Keri L. Caudle
Undergraduate Student, Fort Hays State University, Hays, KS
MY BOTANICAL STORY (so far)
Growing up in the Palo Pinto Mountain’s countryside of Texas, most of my childhood days were spent playing outdoors, enjoying every aspect of nature. A middle school teacher first sparked my interest in science, but I did not fully consider it as a career until beginning college. At first, I jumped from archeology and geology to agriculture and astronomy, trying to find where I would excel. I never actually thought about working with plants until one boring summer day when I was assigned a gardening chore involving Kalanchoë blossfeldiana. I suddenly became completely fascinated with plants. I had always imagined them as nothing more than a dainty, little object growing in my backyard. However, I started to realize plants were not just a landscape fixture, but complex organisms that were the foundation of life. I found myself overwhelmed with curiosity about plant biology, and began reading as much as I could about it. From there, I knew without a doubt I wanted to study botany.
I have always felt I learned more when applying myself outside the classroom, so I immediately jumped at the opportunity to work in a university lab the summer prior to my freshman year of college (Fig. 1 to the left). The Maricle lab at Fort Hays State University (Hays, KS), directed by my mentor, Dr. Brian Maricle, has been the primary source of my motivation and passion for botanical research. Not only have I had the privilege to work alongside inspiring botanists, but I have been able to learn far more than I could have ever obtained in a traditional classroom setting. Research gave me the chance to form my own interests, and explore the vast areas botany has to offer.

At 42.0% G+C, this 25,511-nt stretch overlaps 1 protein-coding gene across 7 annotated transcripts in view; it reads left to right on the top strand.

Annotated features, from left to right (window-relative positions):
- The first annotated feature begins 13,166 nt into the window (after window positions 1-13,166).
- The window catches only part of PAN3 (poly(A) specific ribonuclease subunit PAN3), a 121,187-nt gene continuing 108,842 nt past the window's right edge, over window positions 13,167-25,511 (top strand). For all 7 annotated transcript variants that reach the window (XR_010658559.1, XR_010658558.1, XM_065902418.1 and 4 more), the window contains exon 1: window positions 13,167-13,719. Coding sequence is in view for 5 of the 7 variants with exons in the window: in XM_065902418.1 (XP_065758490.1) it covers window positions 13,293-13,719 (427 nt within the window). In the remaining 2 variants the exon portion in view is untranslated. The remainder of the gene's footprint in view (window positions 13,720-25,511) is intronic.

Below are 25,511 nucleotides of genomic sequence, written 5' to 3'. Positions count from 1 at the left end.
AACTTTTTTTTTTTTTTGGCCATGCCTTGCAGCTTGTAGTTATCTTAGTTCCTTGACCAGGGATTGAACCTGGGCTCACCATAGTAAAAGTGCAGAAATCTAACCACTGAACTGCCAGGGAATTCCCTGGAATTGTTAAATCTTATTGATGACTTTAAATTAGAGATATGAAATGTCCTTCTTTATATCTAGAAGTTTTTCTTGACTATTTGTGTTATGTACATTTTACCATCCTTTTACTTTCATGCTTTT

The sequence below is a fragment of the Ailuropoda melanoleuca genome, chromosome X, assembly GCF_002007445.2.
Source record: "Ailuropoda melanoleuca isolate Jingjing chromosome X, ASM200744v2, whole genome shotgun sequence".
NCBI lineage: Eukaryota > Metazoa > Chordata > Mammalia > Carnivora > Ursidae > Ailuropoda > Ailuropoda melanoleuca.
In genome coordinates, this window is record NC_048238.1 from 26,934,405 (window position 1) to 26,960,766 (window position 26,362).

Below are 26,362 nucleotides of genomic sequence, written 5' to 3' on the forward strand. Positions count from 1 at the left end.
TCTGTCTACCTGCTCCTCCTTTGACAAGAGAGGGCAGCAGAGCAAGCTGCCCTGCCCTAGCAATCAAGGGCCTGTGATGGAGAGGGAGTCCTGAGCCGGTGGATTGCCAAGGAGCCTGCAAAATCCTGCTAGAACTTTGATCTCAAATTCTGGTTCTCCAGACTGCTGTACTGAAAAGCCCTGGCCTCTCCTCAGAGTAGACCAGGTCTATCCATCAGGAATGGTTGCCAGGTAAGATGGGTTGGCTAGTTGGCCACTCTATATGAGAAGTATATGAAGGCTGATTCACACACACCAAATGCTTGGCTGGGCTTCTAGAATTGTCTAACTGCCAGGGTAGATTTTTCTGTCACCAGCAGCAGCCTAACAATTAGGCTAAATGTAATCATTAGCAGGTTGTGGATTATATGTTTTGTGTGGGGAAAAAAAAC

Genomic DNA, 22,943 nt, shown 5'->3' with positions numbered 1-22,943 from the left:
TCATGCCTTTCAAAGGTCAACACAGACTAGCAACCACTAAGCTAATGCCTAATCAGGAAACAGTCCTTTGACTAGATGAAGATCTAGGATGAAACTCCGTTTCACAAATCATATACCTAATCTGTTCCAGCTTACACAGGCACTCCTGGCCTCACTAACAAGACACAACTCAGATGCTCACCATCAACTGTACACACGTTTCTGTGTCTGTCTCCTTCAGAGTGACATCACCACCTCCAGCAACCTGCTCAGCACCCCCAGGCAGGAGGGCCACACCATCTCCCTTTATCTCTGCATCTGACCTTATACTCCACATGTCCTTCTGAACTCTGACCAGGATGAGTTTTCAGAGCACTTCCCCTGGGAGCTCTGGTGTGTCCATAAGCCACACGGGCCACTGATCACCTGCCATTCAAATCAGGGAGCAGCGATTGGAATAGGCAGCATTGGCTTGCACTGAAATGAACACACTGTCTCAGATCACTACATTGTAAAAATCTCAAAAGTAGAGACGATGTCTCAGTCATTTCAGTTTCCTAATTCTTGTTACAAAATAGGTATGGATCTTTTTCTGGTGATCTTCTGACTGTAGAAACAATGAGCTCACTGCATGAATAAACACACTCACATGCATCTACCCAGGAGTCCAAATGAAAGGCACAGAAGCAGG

After a training period, I began constructing several independent projects to study effects of environmental stress (e.g., flooding, drought, spilled oil) on plant physiological processes (e.g., photosynthesis, respiration). This has been a great opportunity not only to build my knowledge as a scientist, but also strengthen my professional skills as a researcher. I have been able to develop research interests in plant physiology, anatomy, and conservation biology. Specifically, I try to apply aspects of plant physiological research to real world environmental issues, including effects of climate change on native plant communities.
A few research projects I am currently working on involve measuring how plants respond to environmental stresses. Most recently, a study on responses of photosynthesis and respiration to spilled oil in marsh species has had extremely rewarding results (Fig. 2). This project started with a preliminary trial and progressed to a large scale greenhouse study in which several native and introduced plants have been measured. Plans are in place to measure effects of oil on a community level through experimental mesocosms, and possibly a future field setup. In addition, the biological diversity of Kansas provides fantastic opportunities to conduct field studies. Currently, I am studying effects of drought on native grasses, such as Andropogon gerardii (big bluestem grass), of the southern mixed grass prairie at field sites in western Kansas (Fig. 3; Fig. 4; Fig.5; Fig. 6). The work involves manipulation of precipitation in a zone that is highly responsive to moisture. Starting in summer 2012, I will begin research at Quivira National Wildlife Refuge, an inland salt marsh near Stafford, KS, studying the relationship between salinity tolerance and invasiveness (Fig. 7; Fig. 8).